Will Humpback Whales be Taken off the Endangered Species List?
Humpback whales, (Kohola in Hawaiian), are an integral part of our Hawaiian history and even our mythology. From time immemorial, these huge, gentle creatures have traveled thousands of miles from Alaska to the Hawaiian Islands each winter to mate and birth their calves in the warm, safe waters off our coast.
For much of our modern history, humpback whales have been under threat, their population decimated around the world by whalers. Fortunately, we came to understand that the value of the ocean’s humpback whales wasn’t just in the sale of blubber and oil and meat. In 1970, humpback whales were designated an Endangered Species, and hunting them was outlawed around the world.
During the last 45 years, the humpback whale population has rebounded in an amazing and welcomed way. Today, researchers estimate that over 100,000 humpback whales are swimming in the oceans in 14 distinct groups. One of the largest pods are our own Koholas, which are thought to number upwards of 10,000.
Is it Time to Take Humpback Whales Off the Endangered Species List?
In April of 2015, the U.S. government proposed taking the majority of the world’s humpback whales off the Endangered Species list. Of the 14 distinct humpback whale populations around the world, only two would remain on the Endangered Species list, which would not include our Koholas. The rest of the humpbacks would still receive some protections through the Marine Mammal Protection Act.
The U.S. government is expected to make a final decision in the early months of 2016.
This news has been celebrated by many. Bringing the humpback whale population back from the brink of extinction in only 45 years is an incredible achievement. The fact that we’re even considering taking them off the Endangered Species List is a testament to the strength of their numbers. At the same time, however, some worry that stripping humpback whales of all the protections afforded to them as endangered species could put them in greater danger once again and slow the growth of their numbers.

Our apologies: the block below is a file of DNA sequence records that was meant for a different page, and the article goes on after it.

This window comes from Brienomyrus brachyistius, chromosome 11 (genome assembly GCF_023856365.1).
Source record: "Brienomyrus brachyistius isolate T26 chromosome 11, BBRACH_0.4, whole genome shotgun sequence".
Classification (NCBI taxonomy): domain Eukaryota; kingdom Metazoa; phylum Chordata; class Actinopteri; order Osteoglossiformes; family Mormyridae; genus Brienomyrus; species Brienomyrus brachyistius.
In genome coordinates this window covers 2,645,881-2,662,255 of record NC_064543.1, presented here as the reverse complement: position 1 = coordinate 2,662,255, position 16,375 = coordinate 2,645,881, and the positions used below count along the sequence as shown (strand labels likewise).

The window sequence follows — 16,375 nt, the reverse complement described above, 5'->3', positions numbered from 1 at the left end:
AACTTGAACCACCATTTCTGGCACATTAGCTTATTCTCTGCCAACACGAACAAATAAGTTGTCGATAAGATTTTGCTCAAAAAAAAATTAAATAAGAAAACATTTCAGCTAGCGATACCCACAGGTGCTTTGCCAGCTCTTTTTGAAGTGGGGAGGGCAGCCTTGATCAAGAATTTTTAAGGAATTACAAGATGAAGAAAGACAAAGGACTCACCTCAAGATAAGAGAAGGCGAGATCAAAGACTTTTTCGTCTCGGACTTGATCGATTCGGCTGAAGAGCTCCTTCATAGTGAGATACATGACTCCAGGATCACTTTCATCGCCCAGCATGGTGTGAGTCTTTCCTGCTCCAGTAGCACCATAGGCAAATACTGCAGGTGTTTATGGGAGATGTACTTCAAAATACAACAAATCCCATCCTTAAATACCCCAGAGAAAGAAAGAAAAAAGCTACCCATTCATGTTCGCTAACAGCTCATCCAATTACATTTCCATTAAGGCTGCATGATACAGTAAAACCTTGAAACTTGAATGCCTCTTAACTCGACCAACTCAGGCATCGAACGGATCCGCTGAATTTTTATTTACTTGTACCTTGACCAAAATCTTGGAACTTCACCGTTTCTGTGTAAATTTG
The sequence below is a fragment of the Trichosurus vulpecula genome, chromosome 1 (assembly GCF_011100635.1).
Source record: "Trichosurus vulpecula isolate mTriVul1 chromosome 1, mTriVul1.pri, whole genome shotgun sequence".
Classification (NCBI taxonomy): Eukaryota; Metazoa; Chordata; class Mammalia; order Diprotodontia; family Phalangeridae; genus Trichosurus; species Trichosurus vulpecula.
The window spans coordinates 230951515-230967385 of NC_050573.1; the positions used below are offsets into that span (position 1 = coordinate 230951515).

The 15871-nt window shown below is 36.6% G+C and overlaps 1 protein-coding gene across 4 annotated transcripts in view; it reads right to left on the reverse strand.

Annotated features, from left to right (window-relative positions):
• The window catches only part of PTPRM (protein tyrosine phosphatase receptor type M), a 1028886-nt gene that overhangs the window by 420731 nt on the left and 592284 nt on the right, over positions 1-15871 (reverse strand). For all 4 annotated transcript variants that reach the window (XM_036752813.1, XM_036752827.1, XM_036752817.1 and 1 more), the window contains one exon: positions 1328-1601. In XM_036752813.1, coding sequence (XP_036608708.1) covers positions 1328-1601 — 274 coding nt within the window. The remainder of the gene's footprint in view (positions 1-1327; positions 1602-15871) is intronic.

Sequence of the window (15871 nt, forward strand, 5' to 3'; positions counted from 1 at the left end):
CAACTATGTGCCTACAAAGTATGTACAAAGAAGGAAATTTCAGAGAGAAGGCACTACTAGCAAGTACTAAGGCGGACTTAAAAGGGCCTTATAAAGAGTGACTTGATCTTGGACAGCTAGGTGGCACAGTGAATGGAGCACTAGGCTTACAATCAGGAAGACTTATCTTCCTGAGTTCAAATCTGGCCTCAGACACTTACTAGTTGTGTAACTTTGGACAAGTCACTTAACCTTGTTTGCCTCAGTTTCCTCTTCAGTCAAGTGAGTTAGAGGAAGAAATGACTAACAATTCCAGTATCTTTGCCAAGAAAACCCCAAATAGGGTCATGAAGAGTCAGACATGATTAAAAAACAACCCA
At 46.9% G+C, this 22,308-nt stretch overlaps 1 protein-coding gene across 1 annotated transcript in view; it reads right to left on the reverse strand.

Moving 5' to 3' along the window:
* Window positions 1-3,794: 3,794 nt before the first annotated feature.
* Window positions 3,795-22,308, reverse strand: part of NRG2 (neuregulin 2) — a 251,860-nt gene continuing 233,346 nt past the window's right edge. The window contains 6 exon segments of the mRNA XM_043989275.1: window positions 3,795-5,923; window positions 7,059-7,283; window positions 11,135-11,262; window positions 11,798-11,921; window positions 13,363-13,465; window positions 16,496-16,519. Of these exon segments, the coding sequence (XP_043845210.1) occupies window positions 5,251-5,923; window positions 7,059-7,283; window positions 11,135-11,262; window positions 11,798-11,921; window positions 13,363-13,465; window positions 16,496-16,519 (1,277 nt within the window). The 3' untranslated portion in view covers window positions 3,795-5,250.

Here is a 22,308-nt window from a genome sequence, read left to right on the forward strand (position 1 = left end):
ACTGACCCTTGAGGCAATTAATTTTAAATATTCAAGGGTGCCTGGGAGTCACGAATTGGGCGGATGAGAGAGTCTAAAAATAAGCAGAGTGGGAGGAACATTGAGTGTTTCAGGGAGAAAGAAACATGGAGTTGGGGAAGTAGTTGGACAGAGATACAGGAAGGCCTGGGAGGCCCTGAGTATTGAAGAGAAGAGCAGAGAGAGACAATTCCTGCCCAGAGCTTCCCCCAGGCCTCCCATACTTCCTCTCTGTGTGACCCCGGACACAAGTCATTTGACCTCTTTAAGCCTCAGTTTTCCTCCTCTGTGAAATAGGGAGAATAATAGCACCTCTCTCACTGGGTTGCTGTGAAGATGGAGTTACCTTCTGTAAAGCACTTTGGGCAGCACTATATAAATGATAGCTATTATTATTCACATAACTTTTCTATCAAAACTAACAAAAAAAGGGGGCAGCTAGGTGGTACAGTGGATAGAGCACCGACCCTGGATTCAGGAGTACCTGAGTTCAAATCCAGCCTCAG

Hawaii’s Commitment to Humpback Whale Conservation
Here on the Big Island and throughout Hawaii, we treasure our wonderful Koholas, and work hard to keep them safe. Whales are still under threat from fishing gear entanglements, ship strikes, and disruption to their habitat. Here at Splasher’s Ocean Adventures, we are even more aware of these threats, and we are committed to following all of the rules set in place to protect our humpback whale population.
When you take a humpback whale watching tour with Splashers, you’ll notice that we always follow the federal regulations that requires all boats to keep a minimum distance of 100 feet away from humpback whales so as not to stress them or risk a ship strike. You can read all of the other safety rules we follow on our tours as designated by the Hawaiian Islands Humpback Whale National Marine Sanctuary, one of the foremost humpback whale research and conservation institutes in the world.
We hope you appreciate our dedication to creating a fun and exciting whale tour experience that keeps our humpback whales relaxed and happy too! Together, we can share the water and appreciate these gentle giants of the sea!
Learn more about our winter whale watching tours in Kona.